Exhibition in GRAD
20 June – 24 August 2014
Curated by ELENA SUDAKOVA and ALEXANDRA CHIRIAC
Exhibition design by CALUM STORRIE and KATYA SIVERS
Work and Play Behind the Iron Curtain brings together over fifty key objects featuring the quirky, colourful and often charming design style that emerged from the 1950s in the Soviet Union. The preceding period, bound by more severe, functional principles, is examined through models and photographs from the famous ZIL factory, which produced both armoured trucks and domestic appliances. Part of GRAD’s on-going exploration of Russian design history, this show tackles a relatively unknown yet prolific period.
For decades the ZIL factory (so named in 1956, but in existence since 1916) was one of the most prestigious industrial enterprises in the country. Mainly devoted to the production of motor vehicles, it manufactured trucks and military vehicles alongside the exclusive limousines favoured by party officials. For the masses the factory began producing its own brand refrigerator in 1950, which became an aspirational object for Soviet homes, even if it often stood empty. Through motor vehicle prototypes and never-before-seen period photographs, GRAD’s display reveals the history of the factory, the changing lives of its workers, and why being a ZIL employee was seen as an enviable position.
ZIL’s 1950 expansion from army vehicles to refrigerators was emblematic of the times. From the late 1950s, millions of so-called khrushchevkas, or standardised apartment blocks with rooms of miserly proportions, sprang up across the Soviet Union. These developments intensified in the wake of the American National Exhibition, held in Moscow in 1959, which had become notorious thanks to the impromptu war of words between Nixon and Khrushchev: the so-called ‘Kitchen Debate’. Although the Soviets had launched the Sputnik two years earlier, more down-to-earth matters such as poor living conditions and a lack of consumer goods were slow in being tackled. Visitors to the American National Exhibition were rumoured to jostle for the privilege of picking up used Pepsi cups. Determined not to be outdone, Khrushchev focused his emerging economi c plan on ‘catching up and overtaking’ capitalism, and offering every family a modern flat of its own.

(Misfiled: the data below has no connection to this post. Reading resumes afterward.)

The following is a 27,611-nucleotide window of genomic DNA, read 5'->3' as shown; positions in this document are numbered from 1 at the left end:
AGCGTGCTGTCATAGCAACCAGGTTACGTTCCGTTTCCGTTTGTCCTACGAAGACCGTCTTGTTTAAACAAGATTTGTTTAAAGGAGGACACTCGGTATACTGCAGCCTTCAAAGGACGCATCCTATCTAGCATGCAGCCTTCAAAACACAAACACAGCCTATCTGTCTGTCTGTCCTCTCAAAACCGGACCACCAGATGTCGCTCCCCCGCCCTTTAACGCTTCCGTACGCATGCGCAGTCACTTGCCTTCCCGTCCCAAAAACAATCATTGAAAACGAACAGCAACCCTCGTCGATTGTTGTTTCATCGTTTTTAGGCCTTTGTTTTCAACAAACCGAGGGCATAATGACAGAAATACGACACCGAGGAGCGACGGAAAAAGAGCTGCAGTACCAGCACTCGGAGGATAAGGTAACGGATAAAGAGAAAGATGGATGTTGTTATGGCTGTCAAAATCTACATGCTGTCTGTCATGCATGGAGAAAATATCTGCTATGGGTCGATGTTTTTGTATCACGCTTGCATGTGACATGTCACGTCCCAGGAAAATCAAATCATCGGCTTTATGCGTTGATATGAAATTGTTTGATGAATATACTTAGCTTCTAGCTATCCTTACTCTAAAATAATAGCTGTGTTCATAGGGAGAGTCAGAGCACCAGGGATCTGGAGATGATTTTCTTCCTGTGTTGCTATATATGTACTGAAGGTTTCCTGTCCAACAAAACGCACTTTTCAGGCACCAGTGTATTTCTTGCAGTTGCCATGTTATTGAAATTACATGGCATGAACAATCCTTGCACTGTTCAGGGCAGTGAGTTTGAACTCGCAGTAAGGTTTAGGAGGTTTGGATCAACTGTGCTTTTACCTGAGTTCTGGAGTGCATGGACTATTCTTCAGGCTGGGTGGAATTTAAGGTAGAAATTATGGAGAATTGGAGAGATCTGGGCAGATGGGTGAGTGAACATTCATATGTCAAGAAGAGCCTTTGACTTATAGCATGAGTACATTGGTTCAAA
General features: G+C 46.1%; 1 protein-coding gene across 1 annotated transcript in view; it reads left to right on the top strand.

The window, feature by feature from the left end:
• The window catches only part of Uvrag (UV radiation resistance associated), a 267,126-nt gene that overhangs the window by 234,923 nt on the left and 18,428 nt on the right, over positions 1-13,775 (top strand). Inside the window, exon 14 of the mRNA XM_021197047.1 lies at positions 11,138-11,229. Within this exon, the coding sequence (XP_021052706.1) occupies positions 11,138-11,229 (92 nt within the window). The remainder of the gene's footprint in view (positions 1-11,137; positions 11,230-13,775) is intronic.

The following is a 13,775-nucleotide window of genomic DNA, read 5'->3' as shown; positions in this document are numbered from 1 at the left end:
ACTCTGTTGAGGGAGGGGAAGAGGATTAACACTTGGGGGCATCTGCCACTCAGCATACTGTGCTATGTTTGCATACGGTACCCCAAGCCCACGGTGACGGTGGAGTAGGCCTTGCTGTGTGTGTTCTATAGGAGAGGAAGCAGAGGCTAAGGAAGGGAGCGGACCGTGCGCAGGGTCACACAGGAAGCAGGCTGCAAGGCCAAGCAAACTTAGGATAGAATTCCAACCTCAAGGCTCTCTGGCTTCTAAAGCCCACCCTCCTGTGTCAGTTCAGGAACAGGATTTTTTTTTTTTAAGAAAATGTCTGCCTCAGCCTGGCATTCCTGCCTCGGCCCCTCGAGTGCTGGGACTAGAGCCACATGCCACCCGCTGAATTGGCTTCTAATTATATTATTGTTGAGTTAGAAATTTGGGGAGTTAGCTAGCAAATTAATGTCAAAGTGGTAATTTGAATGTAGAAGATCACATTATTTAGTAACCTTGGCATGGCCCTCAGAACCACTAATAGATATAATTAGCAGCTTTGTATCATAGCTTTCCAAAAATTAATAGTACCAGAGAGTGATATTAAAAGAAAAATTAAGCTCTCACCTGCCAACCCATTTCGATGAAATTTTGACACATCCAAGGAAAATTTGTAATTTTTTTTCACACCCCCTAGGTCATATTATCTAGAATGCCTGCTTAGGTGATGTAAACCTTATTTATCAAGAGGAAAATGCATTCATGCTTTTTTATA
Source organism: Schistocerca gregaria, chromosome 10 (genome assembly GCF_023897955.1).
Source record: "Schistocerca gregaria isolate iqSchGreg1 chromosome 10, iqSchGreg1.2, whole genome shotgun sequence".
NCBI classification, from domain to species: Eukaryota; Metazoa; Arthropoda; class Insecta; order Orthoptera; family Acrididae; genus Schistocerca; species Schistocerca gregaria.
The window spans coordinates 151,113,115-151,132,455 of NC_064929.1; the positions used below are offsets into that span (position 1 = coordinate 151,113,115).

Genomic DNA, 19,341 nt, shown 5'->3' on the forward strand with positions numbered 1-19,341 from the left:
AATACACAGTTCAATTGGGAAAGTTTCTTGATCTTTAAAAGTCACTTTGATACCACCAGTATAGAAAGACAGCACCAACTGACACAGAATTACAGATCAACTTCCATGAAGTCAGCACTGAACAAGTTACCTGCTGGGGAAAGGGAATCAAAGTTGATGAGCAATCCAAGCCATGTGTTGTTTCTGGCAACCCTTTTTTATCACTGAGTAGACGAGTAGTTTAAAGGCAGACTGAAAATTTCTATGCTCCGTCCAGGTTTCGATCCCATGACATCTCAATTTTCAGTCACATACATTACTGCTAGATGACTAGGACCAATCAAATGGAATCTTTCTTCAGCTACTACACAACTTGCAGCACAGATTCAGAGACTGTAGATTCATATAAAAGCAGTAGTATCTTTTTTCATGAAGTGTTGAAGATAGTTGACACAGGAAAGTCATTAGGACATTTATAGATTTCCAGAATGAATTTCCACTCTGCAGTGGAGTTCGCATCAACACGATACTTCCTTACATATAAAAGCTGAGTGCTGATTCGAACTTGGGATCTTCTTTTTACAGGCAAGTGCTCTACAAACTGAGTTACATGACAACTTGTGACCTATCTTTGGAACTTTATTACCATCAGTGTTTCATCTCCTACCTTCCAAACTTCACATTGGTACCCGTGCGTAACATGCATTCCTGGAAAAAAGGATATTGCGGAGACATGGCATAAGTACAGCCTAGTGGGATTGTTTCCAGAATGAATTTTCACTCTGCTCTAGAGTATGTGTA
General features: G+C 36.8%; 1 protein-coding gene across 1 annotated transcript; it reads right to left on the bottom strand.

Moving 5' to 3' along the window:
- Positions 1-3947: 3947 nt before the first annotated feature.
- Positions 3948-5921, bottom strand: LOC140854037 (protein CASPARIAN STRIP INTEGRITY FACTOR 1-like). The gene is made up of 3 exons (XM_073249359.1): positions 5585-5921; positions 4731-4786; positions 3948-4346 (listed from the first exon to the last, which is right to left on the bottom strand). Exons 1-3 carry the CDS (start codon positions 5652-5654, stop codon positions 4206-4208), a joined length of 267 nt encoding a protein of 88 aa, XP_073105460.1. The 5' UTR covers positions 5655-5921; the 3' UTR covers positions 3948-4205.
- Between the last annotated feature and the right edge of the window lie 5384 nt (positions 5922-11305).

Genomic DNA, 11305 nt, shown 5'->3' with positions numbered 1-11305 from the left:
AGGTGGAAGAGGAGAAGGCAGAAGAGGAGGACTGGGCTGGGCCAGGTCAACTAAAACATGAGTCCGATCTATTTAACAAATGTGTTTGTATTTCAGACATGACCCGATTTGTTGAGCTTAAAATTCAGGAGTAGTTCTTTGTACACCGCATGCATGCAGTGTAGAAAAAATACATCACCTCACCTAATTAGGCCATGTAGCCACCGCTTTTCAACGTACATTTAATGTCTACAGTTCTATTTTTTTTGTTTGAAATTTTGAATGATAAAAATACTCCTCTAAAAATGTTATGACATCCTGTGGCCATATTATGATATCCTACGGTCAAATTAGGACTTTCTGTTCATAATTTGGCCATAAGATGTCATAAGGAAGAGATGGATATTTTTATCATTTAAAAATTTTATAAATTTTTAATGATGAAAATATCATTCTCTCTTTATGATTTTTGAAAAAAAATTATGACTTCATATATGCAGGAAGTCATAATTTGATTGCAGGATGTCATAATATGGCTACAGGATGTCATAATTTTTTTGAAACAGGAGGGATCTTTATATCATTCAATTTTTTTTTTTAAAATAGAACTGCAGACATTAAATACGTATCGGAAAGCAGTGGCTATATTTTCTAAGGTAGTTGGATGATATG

GRAD’s exhibition examines daily life in the new builds through the resulting boom in Soviet design, which saw the development of many beloved staple items of the Eastern Bloc: from the Chaika vacuum cleaner and the Vyatka scooter to Alenka chocolate and Nevalyashka roly-poly dolls. Bringing together domestic appliances, food and cosmetics packaging, electronic devices, toys and sporting equipment, the display reveals a lesser known side of Soviet society: consumerism and popular culture. Underground culture is hinted at through bootleg copies of vinyl records featuring banned Russian and Western music. Ingeniously made using illegally obtained medical X-ray sheets, they featured fragmented images of human skeletons and were circulated secretly up to the mid 1960s.
This exhibition provides a rare opportunity to examine every day life, work and play in the Soviet Union, through the prism of its quirky, yet iconic designs, be they quotidian items such as the avoska string shopping bag or the model of luxurious limousine made especially for Stalin.